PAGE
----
— “If the trial ends today, it would not have gone any differently if [House Speaker Sara Gideon, one of four Democratic candidates] had been down there instead. The difference is that you’d have a US Senator who votes for socialism and tyranny owned by outside corrupt special interests rather than one who represents Maine values,” tweeted Jim Fossel, a Republican columnist for the Portland Press Herald.

The Maine politics top 3

— “How Maine plans to shift some rural police coverage to county sheriffs,” Caitlin Andrews and Shepherd, Bangor Daily News: “Col. John Cote of the Maine State Police said on Thursday that a yearlong push to alter call-sharing agreements with counties was driven by shortages but not any specific push to save money. The agency plans to maintain a reduced footprint in each affected area and generally handle more serious calls or those requiring specialization.”

— “Maine utilities regulators say CMP must compensate customers for ‘past failings’,” Lori Valigra, BDN: “Maine’s top energy regulators handed consumers a win on Thursday when they ruled unanimously that Central Maine Power must compensate customers who had a billing error — regardless of whether they had previously filed a complaint.”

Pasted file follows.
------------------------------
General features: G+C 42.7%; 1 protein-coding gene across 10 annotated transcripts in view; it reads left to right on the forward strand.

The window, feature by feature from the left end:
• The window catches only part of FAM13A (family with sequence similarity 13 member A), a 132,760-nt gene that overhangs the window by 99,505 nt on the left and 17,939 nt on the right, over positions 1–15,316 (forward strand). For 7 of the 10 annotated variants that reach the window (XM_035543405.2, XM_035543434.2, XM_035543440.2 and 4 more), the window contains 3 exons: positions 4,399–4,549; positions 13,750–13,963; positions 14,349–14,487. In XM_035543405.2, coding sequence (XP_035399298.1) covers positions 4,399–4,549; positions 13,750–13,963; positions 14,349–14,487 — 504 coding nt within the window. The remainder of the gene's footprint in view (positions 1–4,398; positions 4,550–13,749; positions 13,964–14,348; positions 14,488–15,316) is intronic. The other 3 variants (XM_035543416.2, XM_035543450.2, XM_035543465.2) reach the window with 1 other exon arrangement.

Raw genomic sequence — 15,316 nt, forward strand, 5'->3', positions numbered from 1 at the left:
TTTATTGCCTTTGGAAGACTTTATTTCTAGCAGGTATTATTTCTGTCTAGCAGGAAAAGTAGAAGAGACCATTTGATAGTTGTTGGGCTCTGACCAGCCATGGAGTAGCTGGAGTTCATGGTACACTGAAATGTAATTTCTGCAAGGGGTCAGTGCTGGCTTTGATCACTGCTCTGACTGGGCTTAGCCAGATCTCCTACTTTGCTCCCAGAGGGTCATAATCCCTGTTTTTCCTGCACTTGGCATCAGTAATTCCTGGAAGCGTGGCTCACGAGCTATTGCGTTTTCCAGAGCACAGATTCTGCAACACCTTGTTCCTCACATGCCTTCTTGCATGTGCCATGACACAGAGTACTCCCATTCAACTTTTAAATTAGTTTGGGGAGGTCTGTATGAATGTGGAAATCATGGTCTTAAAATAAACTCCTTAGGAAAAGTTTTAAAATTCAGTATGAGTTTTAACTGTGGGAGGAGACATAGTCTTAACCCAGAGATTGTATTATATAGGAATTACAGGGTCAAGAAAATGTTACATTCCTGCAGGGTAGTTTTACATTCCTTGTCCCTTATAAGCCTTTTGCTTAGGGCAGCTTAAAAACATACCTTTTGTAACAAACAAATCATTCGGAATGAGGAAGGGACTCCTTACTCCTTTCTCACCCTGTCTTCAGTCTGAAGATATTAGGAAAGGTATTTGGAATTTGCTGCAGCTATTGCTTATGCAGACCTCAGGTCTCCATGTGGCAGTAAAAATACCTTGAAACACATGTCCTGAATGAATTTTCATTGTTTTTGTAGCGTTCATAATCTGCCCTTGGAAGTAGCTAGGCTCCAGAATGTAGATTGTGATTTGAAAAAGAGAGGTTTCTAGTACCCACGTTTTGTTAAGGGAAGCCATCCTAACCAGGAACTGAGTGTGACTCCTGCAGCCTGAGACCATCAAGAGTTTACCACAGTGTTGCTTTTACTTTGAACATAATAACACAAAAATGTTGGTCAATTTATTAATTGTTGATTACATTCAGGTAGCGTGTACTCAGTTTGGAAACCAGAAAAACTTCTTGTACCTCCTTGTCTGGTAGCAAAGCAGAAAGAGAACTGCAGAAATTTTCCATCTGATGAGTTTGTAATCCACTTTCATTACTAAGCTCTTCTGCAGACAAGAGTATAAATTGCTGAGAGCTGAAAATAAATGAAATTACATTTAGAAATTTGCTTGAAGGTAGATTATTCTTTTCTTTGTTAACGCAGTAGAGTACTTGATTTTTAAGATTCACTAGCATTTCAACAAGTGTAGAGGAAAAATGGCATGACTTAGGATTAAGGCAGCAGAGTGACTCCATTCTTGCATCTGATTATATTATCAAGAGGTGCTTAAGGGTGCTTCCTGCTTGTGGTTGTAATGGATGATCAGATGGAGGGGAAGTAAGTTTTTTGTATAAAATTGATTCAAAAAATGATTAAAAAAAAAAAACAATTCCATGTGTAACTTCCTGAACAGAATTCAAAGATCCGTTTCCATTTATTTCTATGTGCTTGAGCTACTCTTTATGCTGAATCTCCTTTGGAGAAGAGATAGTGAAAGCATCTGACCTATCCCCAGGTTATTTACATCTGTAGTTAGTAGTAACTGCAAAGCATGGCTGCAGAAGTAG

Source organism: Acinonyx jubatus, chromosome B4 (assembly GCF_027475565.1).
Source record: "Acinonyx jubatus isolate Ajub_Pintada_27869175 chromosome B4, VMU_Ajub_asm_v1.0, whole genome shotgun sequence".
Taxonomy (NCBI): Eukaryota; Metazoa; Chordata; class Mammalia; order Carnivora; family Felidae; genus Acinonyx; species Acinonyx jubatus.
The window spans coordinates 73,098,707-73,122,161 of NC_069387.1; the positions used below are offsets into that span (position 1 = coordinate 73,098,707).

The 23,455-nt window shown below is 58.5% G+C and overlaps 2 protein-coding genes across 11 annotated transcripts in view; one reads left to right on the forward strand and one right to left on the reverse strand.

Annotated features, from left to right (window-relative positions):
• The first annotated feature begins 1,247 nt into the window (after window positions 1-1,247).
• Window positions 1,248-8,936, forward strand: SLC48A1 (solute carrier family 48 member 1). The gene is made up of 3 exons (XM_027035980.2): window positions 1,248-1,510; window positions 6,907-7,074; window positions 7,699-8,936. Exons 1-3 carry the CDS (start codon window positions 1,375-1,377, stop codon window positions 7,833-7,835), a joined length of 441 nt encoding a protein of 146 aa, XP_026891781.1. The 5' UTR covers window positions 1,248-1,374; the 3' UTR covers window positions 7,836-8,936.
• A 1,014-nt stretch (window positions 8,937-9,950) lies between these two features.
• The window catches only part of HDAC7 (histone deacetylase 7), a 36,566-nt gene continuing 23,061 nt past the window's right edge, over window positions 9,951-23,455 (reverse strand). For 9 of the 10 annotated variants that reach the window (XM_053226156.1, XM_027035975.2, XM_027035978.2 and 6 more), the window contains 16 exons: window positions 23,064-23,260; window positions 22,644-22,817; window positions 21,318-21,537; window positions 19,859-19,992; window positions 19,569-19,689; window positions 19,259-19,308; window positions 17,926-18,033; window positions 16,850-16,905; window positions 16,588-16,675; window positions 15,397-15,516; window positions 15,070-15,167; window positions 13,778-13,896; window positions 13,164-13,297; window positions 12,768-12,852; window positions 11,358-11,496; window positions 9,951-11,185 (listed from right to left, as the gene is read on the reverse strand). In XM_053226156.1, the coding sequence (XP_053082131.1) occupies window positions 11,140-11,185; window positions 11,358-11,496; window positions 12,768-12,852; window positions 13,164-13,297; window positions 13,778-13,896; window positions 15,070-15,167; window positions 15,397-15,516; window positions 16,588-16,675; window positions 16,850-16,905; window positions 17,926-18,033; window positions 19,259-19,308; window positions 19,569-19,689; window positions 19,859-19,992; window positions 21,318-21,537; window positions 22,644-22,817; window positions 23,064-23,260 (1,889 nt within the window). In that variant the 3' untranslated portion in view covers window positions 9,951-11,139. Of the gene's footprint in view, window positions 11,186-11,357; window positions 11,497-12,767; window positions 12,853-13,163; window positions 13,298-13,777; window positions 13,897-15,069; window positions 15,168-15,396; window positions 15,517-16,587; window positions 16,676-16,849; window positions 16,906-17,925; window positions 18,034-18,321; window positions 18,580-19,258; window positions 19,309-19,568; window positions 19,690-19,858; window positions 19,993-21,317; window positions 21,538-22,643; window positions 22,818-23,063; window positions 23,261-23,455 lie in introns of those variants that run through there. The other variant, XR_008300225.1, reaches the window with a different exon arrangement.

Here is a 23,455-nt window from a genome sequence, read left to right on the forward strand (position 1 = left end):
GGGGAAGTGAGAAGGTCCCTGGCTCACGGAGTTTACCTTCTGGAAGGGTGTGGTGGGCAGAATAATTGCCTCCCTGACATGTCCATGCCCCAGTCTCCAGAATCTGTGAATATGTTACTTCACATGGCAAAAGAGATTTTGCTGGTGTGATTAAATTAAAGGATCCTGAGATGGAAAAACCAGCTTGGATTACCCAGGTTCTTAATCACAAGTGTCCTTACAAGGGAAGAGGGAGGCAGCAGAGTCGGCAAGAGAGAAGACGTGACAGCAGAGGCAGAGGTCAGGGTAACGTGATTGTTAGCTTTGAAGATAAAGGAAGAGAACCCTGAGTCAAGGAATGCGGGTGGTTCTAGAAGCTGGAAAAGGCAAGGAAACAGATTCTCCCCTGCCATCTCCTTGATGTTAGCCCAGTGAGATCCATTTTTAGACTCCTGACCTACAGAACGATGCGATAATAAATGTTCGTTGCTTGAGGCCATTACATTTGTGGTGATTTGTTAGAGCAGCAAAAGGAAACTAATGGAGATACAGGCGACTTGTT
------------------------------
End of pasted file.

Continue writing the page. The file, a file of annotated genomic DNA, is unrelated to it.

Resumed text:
— “Few sexual assault cases make it to court. A Maine prosecutor wants to change that,” Lauren Abbate, BDN: “District Attorney Natasha Irving says it’s time to reform how the legal system prosecutes sexual assault cases, so victims who come forward know they’ll be supported. Irving says prosecutors shouldn’t decline to prosecute a case just because they ‘think it’s too hard to prove.’”

Golden reports end-of-year fundraising

The freshman Democrat in Maine’s 2nd District, whose seat is a top Republican target this year, had a relatively strong fundraising quarter. Rep. Jared Golden raised $623,000 during the fourth quarter of 2019, bringing his total fundraising to $1.7 million this cycle. He had just shy of $1.3 million in cash on hand at the end of the year — about $600,000 less than what Republican Bruce Poliquin, who Golden beat in 2018, had going into that year.

Golden is one of 31 House Democrats representing a district that Trump won in 2016, and one of 55 who the National Republican Congressional Committee said it will be aiming to flip this election cycle. He’s also been the target of outside spending from conservative dark-money groups such as the American Action Network.